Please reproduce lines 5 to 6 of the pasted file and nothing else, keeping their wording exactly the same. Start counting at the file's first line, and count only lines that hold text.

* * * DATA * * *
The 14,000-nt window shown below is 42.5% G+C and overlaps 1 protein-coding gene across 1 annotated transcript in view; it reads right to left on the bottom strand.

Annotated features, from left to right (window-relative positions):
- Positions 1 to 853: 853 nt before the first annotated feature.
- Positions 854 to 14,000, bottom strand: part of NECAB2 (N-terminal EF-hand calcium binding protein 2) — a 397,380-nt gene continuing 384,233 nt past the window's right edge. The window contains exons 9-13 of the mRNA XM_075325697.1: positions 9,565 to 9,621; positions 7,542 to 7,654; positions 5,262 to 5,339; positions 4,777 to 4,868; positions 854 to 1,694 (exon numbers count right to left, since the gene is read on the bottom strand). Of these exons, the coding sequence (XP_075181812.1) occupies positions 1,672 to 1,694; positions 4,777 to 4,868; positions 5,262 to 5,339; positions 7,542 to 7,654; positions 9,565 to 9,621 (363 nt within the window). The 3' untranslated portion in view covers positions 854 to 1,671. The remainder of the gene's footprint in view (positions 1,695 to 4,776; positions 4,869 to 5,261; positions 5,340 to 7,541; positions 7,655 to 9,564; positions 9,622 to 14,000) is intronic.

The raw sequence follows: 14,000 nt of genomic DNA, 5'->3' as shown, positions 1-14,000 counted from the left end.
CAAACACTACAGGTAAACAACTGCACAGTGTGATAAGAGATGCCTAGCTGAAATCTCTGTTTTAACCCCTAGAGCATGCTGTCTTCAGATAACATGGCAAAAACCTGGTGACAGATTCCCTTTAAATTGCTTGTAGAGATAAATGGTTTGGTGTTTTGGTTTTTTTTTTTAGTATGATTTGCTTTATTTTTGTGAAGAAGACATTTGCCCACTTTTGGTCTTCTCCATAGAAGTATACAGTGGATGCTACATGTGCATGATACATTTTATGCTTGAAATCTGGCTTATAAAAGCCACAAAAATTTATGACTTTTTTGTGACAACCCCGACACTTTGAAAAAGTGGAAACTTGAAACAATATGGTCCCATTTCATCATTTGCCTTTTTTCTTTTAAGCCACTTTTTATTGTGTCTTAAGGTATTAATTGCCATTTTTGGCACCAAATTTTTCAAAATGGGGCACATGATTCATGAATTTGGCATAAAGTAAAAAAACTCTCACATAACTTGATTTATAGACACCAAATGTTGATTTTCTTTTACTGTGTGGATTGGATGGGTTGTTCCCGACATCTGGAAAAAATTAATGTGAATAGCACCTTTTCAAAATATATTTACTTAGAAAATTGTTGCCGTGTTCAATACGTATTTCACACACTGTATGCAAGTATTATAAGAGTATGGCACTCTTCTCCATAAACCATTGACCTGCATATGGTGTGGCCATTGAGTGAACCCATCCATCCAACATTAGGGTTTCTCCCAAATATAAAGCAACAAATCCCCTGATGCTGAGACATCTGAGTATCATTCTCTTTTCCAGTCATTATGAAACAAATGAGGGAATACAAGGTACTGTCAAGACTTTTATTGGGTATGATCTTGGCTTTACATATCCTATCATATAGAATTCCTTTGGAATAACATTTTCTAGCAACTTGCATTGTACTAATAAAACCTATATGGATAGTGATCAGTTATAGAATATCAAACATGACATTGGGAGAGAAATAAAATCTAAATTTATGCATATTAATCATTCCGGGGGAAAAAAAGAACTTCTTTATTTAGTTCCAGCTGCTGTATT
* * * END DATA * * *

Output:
The raw sequence follows: 14,000 nt of genomic DNA, 5'->3' as shown, positions 1-14,000 counted from the left end.
CAAACACTACAGGTAAACAACTGCACAGTGTGATAAGAGATGCCTAGCTGAAATCTCTGTTTTAACCCCTAGAGCATGCTGTCTTCAGATAACATGGCAAAAACCTGGTGACAGATTCCCTTTAAATTGCTTGTAGAGATAAATGGTTTGGTGTTTTGGTTTTTTTTTTTAGTATGATTTGCTTTATTTTTGTGAAGAAGACATTTGCCCACTTTTGGTCTTCTCCATAGAAGTATACAGTGGATGCTACATGTGCATGATACATTTTATGCTTGAAATCTGGCTTATAAAAGCCACAAAAATTTATGACTTTTTTGTGACAACCCCGACACTTTGAAAAAGTGGAAACTTGAAACAATATGGTCCCATTTCATCATTTGCCTTTTTTCTTTTAAGCCACTTTTTATTGTGTCTTAAGGTATTAATTGCCATTTTTGGCACCAAATTTTTCAAAATGGGGCACATGATTCATGAATTTGGCATAAAGTAAAAAAACTCTCACATAACTTGATTTATAGACACCAAATGTTGATTTTCTTTTACTGTGTGGATTGGATGGGTTGTTCCCGACATCTGGAAAAAATTAATGTGAATAGCACCTTTTCAAAATATATTTACTTAGAAAATTGTTGCCGTGTTCAATACGTATTTCACACACTGTATGCAAGTATTATAAGAGTATGGCACTCTTCTCCATAAACCATTGACCTGCATATGGTGTGGCCATTGAGTGAACCCATCCATCCAACATTAGGGTTTCTCCCAAATATAAAGCAACAAATCCCCTGATGCTGAGACATCTGAGTATCATTCTCTTTTCCAGTCATTATGAAACAAATGAGGGAATACAAGGTACTGTCAAGACTTTTATTGGGTATGATCTTGGCTTTACATATCCTATCATATAGAATTCCTTTGGAATAACATTTTCTAGCAACTTGCATTGTACTAATAAAACCTATATGGATAGTGATCAGTTATAGAATATCAAACATGACATTGGGAGAGAAATAAAATCTAAATTTATGCATATTAATCATTCCGGGGGAAAAAAAGAACTTCTTTATTTAGTTCCAGCTGCTGTATT